If you have a themed skating center, you will want to use some of the same color choices to carry out your theme; but again, keep in mind some of the points regarding the shopper’s association to color in this area of your facility.
The walls are a great place to display your larger items that don’t need to be locked in a display case. Regardless of which type of wall system you choose slat wall, wire grid wall, or shelves the following tips will apply.
Put your more profitable and/or popular skate packages at eye level and within reach of your customers. They want to touch, feel, and be able to look them over.
Then continue building around these items with skates, boots, or items that may fit into baskets.
Be sure to not put product too high up on the wall because if they’re not within easy view for your shopper, he or she will not spend much time looking at them. Step back away from your display to check yourself as you’re stocking the wall or shelves; if you feel a strain while looking at your display, then you need to lower the product. Be mindful of shorter patrons (such as kids) if you are a taller person yourself. You want everyone that comes into your shop to feel like you considered each of them in your design.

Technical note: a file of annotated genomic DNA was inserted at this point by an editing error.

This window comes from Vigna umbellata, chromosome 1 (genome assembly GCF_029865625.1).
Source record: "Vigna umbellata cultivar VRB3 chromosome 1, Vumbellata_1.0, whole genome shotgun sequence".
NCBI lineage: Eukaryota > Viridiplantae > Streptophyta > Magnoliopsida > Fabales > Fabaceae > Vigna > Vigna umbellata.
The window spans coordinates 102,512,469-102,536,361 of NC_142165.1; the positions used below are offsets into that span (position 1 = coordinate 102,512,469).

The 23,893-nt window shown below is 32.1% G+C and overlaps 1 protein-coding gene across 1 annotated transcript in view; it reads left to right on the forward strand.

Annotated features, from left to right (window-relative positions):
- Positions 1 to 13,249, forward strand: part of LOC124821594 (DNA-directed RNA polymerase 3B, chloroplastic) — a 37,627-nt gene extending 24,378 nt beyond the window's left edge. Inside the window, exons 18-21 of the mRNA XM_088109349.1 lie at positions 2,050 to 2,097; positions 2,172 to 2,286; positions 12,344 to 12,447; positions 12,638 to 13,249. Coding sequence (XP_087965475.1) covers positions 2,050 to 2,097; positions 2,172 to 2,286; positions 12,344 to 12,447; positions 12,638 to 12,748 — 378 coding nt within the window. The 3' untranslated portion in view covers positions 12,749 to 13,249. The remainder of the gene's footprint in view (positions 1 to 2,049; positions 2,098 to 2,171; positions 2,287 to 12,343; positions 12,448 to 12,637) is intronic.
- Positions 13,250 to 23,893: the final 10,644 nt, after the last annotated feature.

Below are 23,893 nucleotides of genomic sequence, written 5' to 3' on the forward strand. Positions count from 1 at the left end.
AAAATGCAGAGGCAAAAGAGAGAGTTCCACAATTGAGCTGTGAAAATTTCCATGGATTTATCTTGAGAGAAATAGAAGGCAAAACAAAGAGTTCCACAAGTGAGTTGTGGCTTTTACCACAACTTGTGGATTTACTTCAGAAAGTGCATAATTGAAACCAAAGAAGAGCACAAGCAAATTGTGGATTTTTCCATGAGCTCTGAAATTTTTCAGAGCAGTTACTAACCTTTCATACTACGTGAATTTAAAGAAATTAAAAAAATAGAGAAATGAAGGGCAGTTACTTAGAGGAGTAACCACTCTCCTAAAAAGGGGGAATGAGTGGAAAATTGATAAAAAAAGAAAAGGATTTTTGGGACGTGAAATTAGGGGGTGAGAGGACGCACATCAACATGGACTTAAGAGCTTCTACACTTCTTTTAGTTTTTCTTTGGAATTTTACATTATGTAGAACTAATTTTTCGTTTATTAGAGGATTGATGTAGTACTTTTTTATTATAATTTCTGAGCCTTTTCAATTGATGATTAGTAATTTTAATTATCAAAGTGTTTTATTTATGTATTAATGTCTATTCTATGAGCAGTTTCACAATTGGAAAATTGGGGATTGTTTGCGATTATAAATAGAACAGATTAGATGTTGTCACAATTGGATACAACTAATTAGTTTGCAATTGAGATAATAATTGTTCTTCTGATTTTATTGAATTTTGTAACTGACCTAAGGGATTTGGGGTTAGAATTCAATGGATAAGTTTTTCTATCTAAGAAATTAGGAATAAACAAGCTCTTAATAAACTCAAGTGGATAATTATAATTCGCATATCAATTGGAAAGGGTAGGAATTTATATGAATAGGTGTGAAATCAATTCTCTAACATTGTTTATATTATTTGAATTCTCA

Be sure not to overload your displays, as a cluttered wall will make customers feel uncomfortable. Uncomfortable shoppers won’t stay in your store for very long, and the longer they stay the more prone they are to buy.
There are mixed feelings on whether you should post prices or no. I lean in favor of posting prices, as it helps to answer questions when there isn’t someone around to do so. Another suggestion would be to not only post the prices; but also to make a laminated card listing the price, and general information about the product on the front and the back to give more detailed information. As an example, if it’s a skate package you can give more specific information regarding the boots, plates, wheels and bearings, and even give possibilities for upgrading their skate package. These laminated cards can be attached to wire grid or to the skate holder by zip ties.
Here you may group the product you’re displaying either by brand or type of equipment (such as wheels or bearings). When you choose to group by brands it allows you to bundle items that go together. An example would be to bundle a bearing tool, oil, bearing cleaning unit, and a set of bearings together and offer a “Special” price for the group. This is also a great opportunity to up-sell your customer.
Grouping by equipment would be to put the various brands of each type together (i.e. bearings, tools, wheels, speed creams, and oils together).